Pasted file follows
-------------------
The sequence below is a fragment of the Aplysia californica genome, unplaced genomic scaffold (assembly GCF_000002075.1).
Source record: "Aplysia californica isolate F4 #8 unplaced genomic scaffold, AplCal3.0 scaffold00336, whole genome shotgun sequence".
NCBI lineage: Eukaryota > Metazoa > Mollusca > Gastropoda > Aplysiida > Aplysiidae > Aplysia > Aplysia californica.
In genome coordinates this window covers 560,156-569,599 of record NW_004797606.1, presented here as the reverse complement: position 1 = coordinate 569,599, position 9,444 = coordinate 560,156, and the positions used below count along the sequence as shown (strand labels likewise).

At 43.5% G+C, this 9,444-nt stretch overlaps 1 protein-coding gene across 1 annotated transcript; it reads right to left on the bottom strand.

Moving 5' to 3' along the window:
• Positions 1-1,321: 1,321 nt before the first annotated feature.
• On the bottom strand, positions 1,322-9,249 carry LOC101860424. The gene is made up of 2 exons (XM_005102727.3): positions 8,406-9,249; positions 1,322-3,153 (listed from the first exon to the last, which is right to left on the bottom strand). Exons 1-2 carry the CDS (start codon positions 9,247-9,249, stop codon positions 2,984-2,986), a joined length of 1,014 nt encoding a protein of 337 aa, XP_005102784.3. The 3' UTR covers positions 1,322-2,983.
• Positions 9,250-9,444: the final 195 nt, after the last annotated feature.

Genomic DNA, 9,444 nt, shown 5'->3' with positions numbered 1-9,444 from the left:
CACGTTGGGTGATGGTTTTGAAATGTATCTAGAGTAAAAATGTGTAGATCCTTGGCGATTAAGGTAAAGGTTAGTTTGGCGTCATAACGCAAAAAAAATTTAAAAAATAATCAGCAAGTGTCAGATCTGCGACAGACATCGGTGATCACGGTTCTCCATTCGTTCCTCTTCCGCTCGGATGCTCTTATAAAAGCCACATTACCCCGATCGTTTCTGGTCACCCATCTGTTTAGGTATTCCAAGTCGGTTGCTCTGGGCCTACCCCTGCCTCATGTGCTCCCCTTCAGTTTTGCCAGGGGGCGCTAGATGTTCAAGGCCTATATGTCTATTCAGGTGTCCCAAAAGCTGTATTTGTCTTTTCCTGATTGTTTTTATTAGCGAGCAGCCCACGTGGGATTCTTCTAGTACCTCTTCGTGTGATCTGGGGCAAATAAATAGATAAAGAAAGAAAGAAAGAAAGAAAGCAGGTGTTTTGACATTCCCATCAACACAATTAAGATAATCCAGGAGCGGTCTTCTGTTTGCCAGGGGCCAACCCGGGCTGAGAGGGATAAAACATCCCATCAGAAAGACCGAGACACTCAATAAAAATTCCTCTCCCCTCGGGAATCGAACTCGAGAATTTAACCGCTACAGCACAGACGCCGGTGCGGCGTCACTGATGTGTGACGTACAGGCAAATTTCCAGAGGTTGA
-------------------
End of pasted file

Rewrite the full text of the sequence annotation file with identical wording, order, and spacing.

The sequence below is a fragment of the Aplysia californica genome, unplaced genomic scaffold (assembly GCF_000002075.1).
Source record: "Aplysia californica isolate F4 #8 unplaced genomic scaffold, AplCal3.0 scaffold00336, whole genome shotgun sequence".
NCBI lineage: Eukaryota > Metazoa > Mollusca > Gastropoda > Aplysiida > Aplysiidae > Aplysia > Aplysia californica.
In genome coordinates this window covers 560,156-569,599 of record NW_004797606.1, presented here as the reverse complement: position 1 = coordinate 569,599, position 9,444 = coordinate 560,156, and the positions used below count along the sequence as shown (strand labels likewise).

At 43.5% G+C, this 9,444-nt stretch overlaps 1 protein-coding gene across 1 annotated transcript; it reads right to left on the bottom strand.

Moving 5' to 3' along the window:
• Positions 1-1,321: 1,321 nt before the first annotated feature.
• On the bottom strand, positions 1,322-9,249 carry LOC101860424. The gene is made up of 2 exons (XM_005102727.3): positions 8,406-9,249; positions 1,322-3,153 (listed from the first exon to the last, which is right to left on the bottom strand). Exons 1-2 carry the CDS (start codon positions 9,247-9,249, stop codon positions 2,984-2,986), a joined length of 1,014 nt encoding a protein of 337 aa, XP_005102784.3. The 3' UTR covers positions 1,322-2,983.
• Positions 9,250-9,444: the final 195 nt, after the last annotated feature.

Genomic DNA, 9,444 nt, shown 5'->3' with positions numbered 1-9,444 from the left:
CACGTTGGGTGATGGTTTTGAAATGTATCTAGAGTAAAAATGTGTAGATCCTTGGCGATTAAGGTAAAGGTTAGTTTGGCGTCATAACGCAAAAAAAATTTAAAAAATAATCAGCAAGTGTCAGATCTGCGACAGACATCGGTGATCACGGTTCTCCATTCGTTCCTCTTCCGCTCGGATGCTCTTATAAAAGCCACATTACCCCGATCGTTTCTGGTCACCCATCTGTTTAGGTATTCCAAGTCGGTTGCTCTGGGCCTACCCCTGCCTCATGTGCTCCCCTTCAGTTTTGCCAGGGGGCGCTAGATGTTCAAGGCCTATATGTCTATTCAGGTGTCCCAAAAGCTGTATTTGTCTTTTCCTGATTGTTTTTATTAGCGAGCAGCCCACGTGGGATTCTTCTAGTACCTCTTCGTGTGATCTGGGGCAAATAAATAGATAAAGAAAGAAAGAAAGAAAGAAAGCAGGTGTTTTGACATTCCCATCAACACAATTAAGATAATCCAGGAGCGGTCTTCTGTTTGCCAGGGGCCAACCCGGGCTGAGAGGGATAAAACATCCCATCAGAAAGACCGAGACACTCAATAAAAATTCCTCTCCCCTCGGGAATCGAACTCGAGAATTTAACCGCTACAGCACAGACGCCGGTGCGGCGTCACTGATGTGTGACGTACAGGCAAATTTCCAGAGGTTGA